Whether you’re a potential home buyer or a greenhorn property investor, your impending venture into the property market will very much revolve around valuations. You might have heard the term being thrown about by experienced property market players, but how much do you really know about valuations and how the process would influence your purchases? Here’s what you need to know.
What is a valuation?
Officially, “Market Value” is the estimated amount for which a property should exchange on the date of valuation between a willing buyer and a willing seller in an arm’s length transaction after proper marketing wherein the parties had each acted knowledgeably, prudently and without compulsion. Valuation calculations take into account recent transacted prices from the Government’s Valuations and Property Services Department (JPPH). Additionally, launch prices of new and upcoming projects in the area play a factor. Once a valuation is done, a bank would usually extend a mortgage loan of 90% margin of finance based on the figure.
How valuation affects you
Say you’ve got your eye on an apartment unit, and after negotiating with the seller, the two of you agree on a price of RM500,000. A 90% home loan means that you would need to fork out a down payment of RM50,000, aside from other entry costs. Now here’s where the valuation comes into play – for a housing loan, a report by a real estate valuation firm recognised by the bank you’re dealing with is needed. If a valuation firm only prices said property at RM450,000, you would only be eligible for a loan of 90% of RM450,000. Basically, this means that if you were to go ahead and purchase it, you would need to bear the price difference and come up with RM95,000; not the RM50,000 you were initially expecting.
Why the disparity?
If you were an observer of the Malaysian property market, you would know that prices in in certain areas surge quite quickly. Herein lies the issue, because it takes up to 6 months for JPPH to collect and analyse transaction data, which valuation firms rely on in their calculations. Basically, this means that valuations would be centred on out-dated prices up to 6 months earlier, and would most likely be lower than current prices. Although many firms take the trouble to ensure an accurate and fair valuation by taking into account as many relevant factors as possible, many others only do as much as they need to, resulting in common cases of disparities between valuations and negotiated prices.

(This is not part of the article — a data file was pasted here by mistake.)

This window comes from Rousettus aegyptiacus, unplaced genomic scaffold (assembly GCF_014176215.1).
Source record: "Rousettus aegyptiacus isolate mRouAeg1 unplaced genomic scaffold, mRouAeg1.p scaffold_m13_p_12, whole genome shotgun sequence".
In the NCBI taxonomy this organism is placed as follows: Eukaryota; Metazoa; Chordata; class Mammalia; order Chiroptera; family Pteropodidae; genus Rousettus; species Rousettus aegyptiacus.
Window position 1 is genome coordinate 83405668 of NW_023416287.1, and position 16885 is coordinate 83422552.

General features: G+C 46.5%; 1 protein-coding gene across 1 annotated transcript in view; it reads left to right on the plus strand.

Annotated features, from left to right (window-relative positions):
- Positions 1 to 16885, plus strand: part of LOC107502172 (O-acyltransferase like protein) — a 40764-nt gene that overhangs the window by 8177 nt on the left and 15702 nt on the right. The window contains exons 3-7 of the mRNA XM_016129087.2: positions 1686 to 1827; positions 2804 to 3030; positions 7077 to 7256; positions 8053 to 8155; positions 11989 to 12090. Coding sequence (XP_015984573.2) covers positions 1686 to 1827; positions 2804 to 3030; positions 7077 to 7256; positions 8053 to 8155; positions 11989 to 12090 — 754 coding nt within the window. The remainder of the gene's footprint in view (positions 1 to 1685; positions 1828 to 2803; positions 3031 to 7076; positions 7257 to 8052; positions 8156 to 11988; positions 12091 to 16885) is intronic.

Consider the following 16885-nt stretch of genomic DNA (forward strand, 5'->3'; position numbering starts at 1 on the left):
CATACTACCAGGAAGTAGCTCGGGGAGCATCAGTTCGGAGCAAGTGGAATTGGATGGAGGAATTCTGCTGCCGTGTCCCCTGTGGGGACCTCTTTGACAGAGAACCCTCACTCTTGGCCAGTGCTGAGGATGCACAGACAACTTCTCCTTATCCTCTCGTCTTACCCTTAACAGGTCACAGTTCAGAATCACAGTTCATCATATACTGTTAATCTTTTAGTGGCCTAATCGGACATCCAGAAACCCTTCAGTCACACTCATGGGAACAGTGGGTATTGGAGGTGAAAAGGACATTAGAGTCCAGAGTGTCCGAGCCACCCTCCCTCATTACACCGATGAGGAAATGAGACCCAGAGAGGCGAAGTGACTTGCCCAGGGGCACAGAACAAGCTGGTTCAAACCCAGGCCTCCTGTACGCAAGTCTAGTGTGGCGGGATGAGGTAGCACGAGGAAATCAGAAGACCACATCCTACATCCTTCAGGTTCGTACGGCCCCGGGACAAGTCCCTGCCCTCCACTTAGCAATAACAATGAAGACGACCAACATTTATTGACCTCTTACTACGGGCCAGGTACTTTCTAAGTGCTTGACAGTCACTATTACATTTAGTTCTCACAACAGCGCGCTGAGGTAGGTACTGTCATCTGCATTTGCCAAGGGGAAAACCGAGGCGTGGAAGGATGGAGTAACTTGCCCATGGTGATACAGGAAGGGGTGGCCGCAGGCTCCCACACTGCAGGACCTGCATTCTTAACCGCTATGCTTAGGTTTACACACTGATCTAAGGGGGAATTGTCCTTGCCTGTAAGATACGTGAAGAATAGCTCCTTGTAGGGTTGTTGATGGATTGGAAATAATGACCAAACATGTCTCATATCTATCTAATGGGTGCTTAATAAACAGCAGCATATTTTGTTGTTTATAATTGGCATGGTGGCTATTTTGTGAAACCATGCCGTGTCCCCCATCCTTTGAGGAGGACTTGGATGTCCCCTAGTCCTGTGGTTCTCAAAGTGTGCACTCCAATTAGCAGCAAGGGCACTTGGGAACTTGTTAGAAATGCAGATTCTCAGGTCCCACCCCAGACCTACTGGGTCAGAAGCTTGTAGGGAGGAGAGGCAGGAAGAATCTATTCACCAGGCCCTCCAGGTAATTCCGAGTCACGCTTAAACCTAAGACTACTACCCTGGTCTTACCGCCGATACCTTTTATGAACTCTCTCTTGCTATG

What can you do?
Here’s the bit where you have control. If you want to secure a property but are not sure if you can get the valuation that you want? Make sure that there’s a clause in your booking receipt, which states that you would be entitled to a refund of your holding deposit in the event you aren’t able to get a loan.
It’s also a well-known fact among veteran property players that different banks can provide different valuations on a single piece of property. The more aggressive bank sales agents would push up their valuations of your property, just so they can obtain more transactions. Take advantage of this – go ‘shopping’ for valuation rates, and remember to mention what the other banks are offering; you might just end up with the valuation that you want.
Loanstreet provides a convenient platform for you to apply for housing loans online and to get multiple valuations from various sources conveniently. Remember to use it to your advantage!
Note: The cost of valuations by professional valuers are passed on to the customer. The cost is explained in this article on the Entry Costs of Getting a Property.
Source - https://loanstreet.com.my/learning-centre/guide-to-property-valuations